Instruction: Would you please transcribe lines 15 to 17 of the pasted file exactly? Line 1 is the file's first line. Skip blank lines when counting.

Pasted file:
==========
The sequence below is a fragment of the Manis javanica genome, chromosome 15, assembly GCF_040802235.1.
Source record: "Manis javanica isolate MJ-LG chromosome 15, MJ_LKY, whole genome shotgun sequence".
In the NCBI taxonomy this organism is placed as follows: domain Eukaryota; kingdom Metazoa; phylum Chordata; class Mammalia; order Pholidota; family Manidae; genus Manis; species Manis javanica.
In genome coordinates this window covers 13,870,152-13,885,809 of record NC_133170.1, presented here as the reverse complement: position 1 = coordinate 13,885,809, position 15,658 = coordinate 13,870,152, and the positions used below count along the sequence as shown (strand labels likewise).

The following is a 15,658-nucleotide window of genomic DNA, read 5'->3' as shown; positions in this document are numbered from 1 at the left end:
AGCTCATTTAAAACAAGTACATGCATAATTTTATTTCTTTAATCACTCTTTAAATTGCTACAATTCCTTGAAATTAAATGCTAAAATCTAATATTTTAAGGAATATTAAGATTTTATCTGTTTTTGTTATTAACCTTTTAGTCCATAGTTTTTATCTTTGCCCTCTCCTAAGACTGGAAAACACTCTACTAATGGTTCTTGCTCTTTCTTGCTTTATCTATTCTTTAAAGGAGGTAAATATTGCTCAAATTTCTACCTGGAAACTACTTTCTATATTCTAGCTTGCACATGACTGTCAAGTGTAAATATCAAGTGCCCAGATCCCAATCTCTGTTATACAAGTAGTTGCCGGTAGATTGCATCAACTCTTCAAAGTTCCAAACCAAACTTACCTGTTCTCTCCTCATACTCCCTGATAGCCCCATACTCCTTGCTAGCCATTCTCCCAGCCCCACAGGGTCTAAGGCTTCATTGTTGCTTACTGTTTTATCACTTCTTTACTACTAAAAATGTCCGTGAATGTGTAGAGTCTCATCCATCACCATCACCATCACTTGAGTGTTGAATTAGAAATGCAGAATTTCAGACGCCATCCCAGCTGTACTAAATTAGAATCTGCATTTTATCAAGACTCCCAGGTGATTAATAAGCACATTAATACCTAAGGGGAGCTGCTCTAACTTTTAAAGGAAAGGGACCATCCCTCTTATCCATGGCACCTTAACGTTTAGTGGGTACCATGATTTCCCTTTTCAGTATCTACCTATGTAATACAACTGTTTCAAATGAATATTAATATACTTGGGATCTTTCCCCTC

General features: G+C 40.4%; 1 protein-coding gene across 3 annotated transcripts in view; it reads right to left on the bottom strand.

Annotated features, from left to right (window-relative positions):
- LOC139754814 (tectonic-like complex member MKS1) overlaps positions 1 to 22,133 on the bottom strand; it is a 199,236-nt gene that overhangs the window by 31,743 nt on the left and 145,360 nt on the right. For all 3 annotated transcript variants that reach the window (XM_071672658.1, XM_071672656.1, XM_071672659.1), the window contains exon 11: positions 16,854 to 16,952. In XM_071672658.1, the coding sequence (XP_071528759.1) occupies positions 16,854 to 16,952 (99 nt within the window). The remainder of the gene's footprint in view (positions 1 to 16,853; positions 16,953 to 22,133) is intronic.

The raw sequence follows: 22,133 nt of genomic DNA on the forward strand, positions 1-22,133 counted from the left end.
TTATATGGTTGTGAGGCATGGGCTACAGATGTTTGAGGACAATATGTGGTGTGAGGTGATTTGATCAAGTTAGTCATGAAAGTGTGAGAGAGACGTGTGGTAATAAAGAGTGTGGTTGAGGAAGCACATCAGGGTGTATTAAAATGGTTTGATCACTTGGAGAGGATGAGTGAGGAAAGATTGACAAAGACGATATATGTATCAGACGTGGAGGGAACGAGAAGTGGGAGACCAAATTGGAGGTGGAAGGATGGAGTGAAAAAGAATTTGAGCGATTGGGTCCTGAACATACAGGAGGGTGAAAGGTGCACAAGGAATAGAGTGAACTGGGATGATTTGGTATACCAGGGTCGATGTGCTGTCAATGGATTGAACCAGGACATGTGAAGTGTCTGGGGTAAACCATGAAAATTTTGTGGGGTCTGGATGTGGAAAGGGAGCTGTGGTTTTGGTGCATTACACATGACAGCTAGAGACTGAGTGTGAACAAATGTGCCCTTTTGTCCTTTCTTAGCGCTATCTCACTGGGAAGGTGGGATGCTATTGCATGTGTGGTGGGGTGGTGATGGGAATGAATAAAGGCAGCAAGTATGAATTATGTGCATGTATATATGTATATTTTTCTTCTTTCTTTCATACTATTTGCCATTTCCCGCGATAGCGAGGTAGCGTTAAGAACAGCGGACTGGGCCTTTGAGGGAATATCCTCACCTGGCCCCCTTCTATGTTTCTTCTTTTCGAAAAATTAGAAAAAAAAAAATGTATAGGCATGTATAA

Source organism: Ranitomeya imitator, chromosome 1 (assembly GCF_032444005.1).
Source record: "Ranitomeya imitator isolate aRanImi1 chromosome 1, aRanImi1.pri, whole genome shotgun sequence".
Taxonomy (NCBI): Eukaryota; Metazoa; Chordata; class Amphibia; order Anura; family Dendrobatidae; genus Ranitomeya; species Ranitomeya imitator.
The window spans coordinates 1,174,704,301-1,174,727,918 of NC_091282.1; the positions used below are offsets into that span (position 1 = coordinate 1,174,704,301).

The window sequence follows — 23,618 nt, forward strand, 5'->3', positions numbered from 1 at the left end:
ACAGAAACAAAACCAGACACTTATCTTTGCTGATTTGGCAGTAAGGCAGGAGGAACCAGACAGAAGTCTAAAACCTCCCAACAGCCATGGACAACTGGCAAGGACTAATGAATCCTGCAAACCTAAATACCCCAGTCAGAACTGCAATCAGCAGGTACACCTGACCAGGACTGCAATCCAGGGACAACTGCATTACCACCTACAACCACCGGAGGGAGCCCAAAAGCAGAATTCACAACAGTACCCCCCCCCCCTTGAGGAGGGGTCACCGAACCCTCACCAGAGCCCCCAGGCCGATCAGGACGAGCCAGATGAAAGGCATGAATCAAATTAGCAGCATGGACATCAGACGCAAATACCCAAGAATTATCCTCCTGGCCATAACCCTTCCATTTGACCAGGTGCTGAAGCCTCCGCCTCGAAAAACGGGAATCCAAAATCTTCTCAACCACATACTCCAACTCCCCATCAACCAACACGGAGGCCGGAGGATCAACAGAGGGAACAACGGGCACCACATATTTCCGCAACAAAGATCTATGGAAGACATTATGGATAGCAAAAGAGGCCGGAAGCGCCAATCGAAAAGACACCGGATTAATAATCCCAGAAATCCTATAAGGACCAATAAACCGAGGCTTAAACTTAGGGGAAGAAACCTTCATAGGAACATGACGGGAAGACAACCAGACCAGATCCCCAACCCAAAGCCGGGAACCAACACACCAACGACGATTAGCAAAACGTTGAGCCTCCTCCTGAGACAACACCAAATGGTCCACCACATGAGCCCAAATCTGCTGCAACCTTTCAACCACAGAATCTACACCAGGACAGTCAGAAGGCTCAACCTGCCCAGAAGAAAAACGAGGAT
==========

The window spans coordinates 1,174,704,301-1,174,727,918 of NC_091282.1; the positions used below are offsets into that span (position 1 = coordinate 1,174,704,301).

The window sequence follows — 23,618 nt, forward strand, 5'->3', positions numbered from 1 at the left end:
ACAGAAACAAAACCAGACACTTATCTTTGCTGATTTGGCAGTAAGGCAGGAGGAACCAGACAGAAGTCTAAAACCTCCCAACAGCCATGGACAACTGGCAAGGACTAATGAATCCTGCAAACCTAAATACCCCAGTCAGAACTGCAATCAGCAGGTACACCTGACCAGGACTGCAATCCAGGGACAACTGCATTACCACCTACAACCACCGGAGGGAGCCCAAAAGCAGAATTCACAACAGTACCCCCCCCCCCTTGAGGAGGGGTCACCGAACCCTCACCAGAGCCCCCAGGCCGATCAGGACGAGCCAGATGAAAGGCATGAATCAAATTAGCAGCATGGACATCAGACGCAAATACCCAAGAATTATCCTCCTGGCCATAACCCTTCCATTTGACCAGGTGCTGAAGCCTCCGCCTCGAAAAACGGGAATCCAAAATCTTCTCAACCACATACTCCAACTCCCCATCAACCAACACGGAGGCCGGAGGATCAACAGAGGGAACAACGGGCACCACATATTTCCGCAACAAAGATCTATGGAAGACATTATGGATAGCAAAAGAGGCCGGAAGCGCCAATCGAAAAGACACCGGATTAATAATCCCAGAAATCCTATAAGGACCAATAAACCGAGGCTTAAACTTAGGGGAAGAAACCTTCATAGGAACATGACGGGAAGACAACCAGACCAGATCCCCAACCCAAAGCCGGGAACCAACACACCAACGACGATTAGCAAAACGTTGAGCCTCCTCCTGAGACAACACCAAATGGTCCACCACATGAGCCCAAATCTGCTGCAACCTTTCAACCACAGAATCTACACCAGGACAGTCAGAAGGCTCAACCTGCCCAGAAGAAAAACGAGGAT